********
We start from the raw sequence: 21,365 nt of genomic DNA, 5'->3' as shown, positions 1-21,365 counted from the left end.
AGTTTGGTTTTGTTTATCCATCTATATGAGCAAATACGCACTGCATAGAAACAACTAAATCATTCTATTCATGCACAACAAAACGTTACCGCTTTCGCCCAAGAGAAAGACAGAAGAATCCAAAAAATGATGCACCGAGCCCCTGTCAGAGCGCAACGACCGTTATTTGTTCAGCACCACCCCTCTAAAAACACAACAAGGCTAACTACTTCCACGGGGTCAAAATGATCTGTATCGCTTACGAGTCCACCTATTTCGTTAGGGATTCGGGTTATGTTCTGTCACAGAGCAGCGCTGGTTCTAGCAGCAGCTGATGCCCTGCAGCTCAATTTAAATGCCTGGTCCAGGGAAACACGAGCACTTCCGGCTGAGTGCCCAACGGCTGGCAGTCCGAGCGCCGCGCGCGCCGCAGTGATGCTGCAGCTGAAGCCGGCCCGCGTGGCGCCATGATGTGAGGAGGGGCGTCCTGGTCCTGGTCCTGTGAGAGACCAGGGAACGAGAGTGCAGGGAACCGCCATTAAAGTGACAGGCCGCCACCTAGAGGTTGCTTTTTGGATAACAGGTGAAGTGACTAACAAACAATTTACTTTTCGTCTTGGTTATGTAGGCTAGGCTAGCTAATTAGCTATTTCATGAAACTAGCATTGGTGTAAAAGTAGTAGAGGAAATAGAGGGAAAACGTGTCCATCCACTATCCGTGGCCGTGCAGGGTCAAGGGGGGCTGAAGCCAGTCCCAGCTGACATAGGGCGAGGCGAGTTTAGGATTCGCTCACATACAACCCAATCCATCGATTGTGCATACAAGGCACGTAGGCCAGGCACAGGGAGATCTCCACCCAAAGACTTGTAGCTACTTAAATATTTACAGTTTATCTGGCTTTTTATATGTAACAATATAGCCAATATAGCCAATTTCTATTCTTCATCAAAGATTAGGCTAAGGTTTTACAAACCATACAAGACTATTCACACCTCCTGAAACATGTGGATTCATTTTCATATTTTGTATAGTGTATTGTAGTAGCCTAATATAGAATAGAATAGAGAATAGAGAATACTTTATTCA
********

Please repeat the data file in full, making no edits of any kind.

We start from the raw sequence: 21,365 nt of genomic DNA, 5'->3' as shown, positions 1-21,365 counted from the left end.
AGTTTGGTTTTGTTTATCCATCTATATGAGCAAATACGCACTGCATAGAAACAACTAAATCATTCTATTCATGCACAACAAAACGTTACCGCTTTCGCCCAAGAGAAAGACAGAAGAATCCAAAAAATGATGCACCGAGCCCCTGTCAGAGCGCAACGACCGTTATTTGTTCAGCACCACCCCTCTAAAAACACAACAAGGCTAACTACTTCCACGGGGTCAAAATGATCTGTATCGCTTACGAGTCCACCTATTTCGTTAGGGATTCGGGTTATGTTCTGTCACAGAGCAGCGCTGGTTCTAGCAGCAGCTGATGCCCTGCAGCTCAATTTAAATGCCTGGTCCAGGGAAACACGAGCACTTCCGGCTGAGTGCCCAACGGCTGGCAGTCCGAGCGCCGCGCGCGCCGCAGTGATGCTGCAGCTGAAGCCGGCCCGCGTGGCGCCATGATGTGAGGAGGGGCGTCCTGGTCCTGGTCCTGTGAGAGACCAGGGAACGAGAGTGCAGGGAACCGCCATTAAAGTGACAGGCCGCCACCTAGAGGTTGCTTTTTGGATAACAGGTGAAGTGACTAACAAACAATTTACTTTTCGTCTTGGTTATGTAGGCTAGGCTAGCTAATTAGCTATTTCATGAAACTAGCATTGGTGTAAAAGTAGTAGAGGAAATAGAGGGAAAACGTGTCCATCCACTATCCGTGGCCGTGCAGGGTCAAGGGGGGCTGAAGCCAGTCCCAGCTGACATAGGGCGAGGCGAGTTTAGGATTCGCTCACATACAACCCAATCCATCGATTGTGCATACAAGGCACGTAGGCCAGGCACAGGGAGATCTCCACCCAAAGACTTGTAGCTACTTAAATATTTACAGTTTATCTGGCTTTTTATATGTAACAATATAGCCAATATAGCCAATTTCTATTCTTCATCAAAGATTAGGCTAAGGTTTTACAAACCATACAAGACTATTCACACCTCCTGAAACATGTGGATTCATTTTCATATTTTGTATAGTGTATTGTAGTAGCCTAATATAGAATAGAATAGAGAATAGAGAATACTTTATTCA